Ranked 200 in the world, Ashok kept snapping at the heels of top-ranked Nelly Korda of USA and former world number one Lydia Ko of New Zealand.

Ashok had been in silver medal contention after 54 holes on Friday. She looked poised to win a medal as late as the final hole too, but a 25-foot birdie putt on the 18th that slid by the hole kept her off the podium by one shot. Aditi finished with 15-under 269, just two strokes behind gold medalist Korda and missed the bronze by a whisker.

"At this event you need to be in the top 3. I didn't leave anything out there, I think I gave it my hundred percent, but, yeah, fourth at an Olympics where they give out three medals kind of sucks," she said after the event.

READ: Aditi Ashok after fourth-place finish: I think I gave it my 100 per cent



Gary Ilman   -  The Hindu Archives


USA’s Gary Ilman, Men’s 100m freestyle swimming, 1964 Tokyo Olympics

In an era before touchpad timers and electronic timers, swimming results were often decided by lane judges with manual stopwatches. After a gold was awarded to John Devitt purely by the preference of the chief judge despite a split decision from the six judges present at the lane in the 1960 Rome Olympics, host Japan decided to provide electronic timers for the 1964 Games. Though it wasn’t officially approved for use, Germany’s Hans-Joachim Klein would forever be grateful for its invention. The men’s 100m freestyle event saw American Gary Ilman and Klein heading to a photo finish for the bronze. Both had clocked the same time, even to the hundredth of the second.  The electronic timer suggested that Klein was one-thousandth of a second quicker to the finish line than Ilman. The judges, despite the electronic timer not officially approved for use, took into consideration that irrefutable fact and awarded the bronze medal to Germany’s Hans-Joachim Klein. Touchpad timers, which allows the athletes to self-time their finish and leaves little margin for error, was introduced from the 1968 Mexico Olympics.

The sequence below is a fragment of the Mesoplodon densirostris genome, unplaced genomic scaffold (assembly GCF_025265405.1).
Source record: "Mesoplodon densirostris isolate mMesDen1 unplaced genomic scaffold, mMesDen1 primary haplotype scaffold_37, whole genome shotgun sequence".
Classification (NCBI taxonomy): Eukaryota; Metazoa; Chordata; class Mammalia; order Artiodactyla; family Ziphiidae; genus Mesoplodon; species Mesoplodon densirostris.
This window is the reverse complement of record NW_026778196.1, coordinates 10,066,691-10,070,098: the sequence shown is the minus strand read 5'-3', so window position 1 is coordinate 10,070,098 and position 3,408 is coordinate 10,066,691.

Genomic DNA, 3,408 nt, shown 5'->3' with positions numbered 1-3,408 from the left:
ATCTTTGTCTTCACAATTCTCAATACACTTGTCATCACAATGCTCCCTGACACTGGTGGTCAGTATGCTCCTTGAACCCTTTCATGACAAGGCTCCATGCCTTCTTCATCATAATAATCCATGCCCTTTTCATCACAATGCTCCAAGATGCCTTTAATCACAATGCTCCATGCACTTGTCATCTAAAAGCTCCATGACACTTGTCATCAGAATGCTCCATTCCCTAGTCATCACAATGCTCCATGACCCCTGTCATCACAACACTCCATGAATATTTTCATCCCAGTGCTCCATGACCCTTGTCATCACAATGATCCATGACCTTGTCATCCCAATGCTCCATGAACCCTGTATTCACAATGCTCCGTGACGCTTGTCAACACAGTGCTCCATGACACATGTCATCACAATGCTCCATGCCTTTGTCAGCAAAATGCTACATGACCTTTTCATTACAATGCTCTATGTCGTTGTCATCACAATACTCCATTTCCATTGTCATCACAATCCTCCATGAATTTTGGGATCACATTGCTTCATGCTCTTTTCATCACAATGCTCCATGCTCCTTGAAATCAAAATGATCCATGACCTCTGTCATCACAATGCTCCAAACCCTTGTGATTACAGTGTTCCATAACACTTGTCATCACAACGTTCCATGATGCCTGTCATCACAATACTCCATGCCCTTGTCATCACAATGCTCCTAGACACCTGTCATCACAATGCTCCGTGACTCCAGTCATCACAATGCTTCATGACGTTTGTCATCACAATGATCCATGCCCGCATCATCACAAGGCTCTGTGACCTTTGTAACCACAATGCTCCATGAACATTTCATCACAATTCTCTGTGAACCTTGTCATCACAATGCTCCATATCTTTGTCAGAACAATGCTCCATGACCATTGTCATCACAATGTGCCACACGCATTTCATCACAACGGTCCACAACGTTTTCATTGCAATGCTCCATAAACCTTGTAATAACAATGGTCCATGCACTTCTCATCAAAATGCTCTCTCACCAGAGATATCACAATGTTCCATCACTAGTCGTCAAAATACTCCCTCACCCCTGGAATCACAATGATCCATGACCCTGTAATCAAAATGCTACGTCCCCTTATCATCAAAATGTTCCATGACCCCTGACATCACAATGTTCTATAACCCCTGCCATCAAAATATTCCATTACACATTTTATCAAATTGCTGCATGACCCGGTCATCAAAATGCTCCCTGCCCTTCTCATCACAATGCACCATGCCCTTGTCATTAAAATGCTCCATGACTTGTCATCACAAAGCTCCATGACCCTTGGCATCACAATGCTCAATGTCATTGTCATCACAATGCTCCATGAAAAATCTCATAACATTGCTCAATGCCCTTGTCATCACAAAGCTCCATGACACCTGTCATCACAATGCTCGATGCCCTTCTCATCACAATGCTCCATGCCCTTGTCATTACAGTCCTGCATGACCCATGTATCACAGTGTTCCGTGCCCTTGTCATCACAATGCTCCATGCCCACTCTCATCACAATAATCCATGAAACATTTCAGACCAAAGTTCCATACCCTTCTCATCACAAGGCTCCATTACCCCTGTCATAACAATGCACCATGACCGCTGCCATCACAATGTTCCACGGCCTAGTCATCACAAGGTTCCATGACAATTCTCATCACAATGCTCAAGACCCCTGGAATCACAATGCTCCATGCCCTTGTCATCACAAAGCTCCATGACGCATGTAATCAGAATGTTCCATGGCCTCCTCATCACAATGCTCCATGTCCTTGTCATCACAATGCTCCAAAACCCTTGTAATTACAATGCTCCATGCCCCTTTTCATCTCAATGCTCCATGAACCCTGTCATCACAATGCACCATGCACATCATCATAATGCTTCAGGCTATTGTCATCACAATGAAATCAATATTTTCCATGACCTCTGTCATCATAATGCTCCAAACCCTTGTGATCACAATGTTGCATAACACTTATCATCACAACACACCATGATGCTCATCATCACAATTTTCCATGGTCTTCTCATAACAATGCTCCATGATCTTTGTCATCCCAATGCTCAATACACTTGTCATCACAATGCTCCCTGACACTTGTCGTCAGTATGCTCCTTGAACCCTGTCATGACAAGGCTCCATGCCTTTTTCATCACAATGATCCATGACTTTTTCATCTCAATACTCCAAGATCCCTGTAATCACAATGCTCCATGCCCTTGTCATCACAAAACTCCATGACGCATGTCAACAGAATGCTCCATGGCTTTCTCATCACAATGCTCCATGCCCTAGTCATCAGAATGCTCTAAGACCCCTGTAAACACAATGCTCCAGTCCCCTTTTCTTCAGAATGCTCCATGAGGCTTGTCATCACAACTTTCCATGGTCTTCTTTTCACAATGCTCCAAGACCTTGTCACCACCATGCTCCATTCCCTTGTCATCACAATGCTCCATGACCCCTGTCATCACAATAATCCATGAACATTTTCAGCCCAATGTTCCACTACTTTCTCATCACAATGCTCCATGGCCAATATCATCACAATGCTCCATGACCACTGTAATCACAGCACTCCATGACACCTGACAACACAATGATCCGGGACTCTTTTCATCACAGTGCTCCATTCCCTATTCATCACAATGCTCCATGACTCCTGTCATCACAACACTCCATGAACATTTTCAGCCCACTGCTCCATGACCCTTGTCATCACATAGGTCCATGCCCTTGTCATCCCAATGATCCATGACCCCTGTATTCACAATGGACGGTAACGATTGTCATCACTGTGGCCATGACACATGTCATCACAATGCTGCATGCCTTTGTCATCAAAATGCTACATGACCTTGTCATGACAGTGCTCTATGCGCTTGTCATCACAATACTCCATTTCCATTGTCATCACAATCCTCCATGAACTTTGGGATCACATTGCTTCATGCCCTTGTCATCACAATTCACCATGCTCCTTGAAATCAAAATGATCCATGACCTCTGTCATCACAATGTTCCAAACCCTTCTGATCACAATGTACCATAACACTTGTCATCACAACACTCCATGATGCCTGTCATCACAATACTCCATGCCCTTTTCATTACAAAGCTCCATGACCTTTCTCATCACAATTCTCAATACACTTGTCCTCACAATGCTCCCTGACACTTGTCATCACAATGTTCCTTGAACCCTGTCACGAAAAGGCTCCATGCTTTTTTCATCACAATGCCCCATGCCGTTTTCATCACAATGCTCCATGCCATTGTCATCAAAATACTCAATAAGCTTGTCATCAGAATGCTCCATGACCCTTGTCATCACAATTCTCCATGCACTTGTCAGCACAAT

READ: Olympic legends: Cathy Freeman – Born to Run

Raymond Bilney, Cycling - men’s individual road race, 1964 Tokyo Olympics

The 1964 individual cycling road race in Olympics is considered to be the tightest finish in history as 99 cyclists crossed the finish line within a blink of an eye. The difference between gold medallist Mario Zenin on Italy (4:39:51.63) and the 99th placed Sayed Esmail Hosseini from Iran was calculated to be two-tenth of a second! 


The silver was awarded to Denmark’s Kjell Rodian (4:39:51.65) while bronze went to Walter Godefroot from Belgium (4:39:51.74). Interestingly, 25 more riders finished with the same timing of 4:39:51.74 with Australia’s Raymond Bilney settling for the fourth place.


USA's Gwen Torrence   -  The Hindu Archives


Gwen Torrence, women’s 100m sprint, 1992 Barcelona Olympics

When the women’s 100m race got over at the Barcelona Olympics, there were no celebrations. Five runners seemingly crossed the finish line together and there was simply no way they could figure out who finished in the Top 3. It required a slow-motion replay and analysis of the finish before the winner could be declared at the stadium, In the end, it was American Gail Denvers who was found to be the fastest at 10.82 seconds. Jamaica’s Juliet Cuthbert (10.83) and Irina Privalova of Russia (10.84) completed the podium with Gwen Torrence falling just short for a fourth-place finish at 10.86s and Merlene Ottey of Jamaica taking the up the fifth place at 10.88s.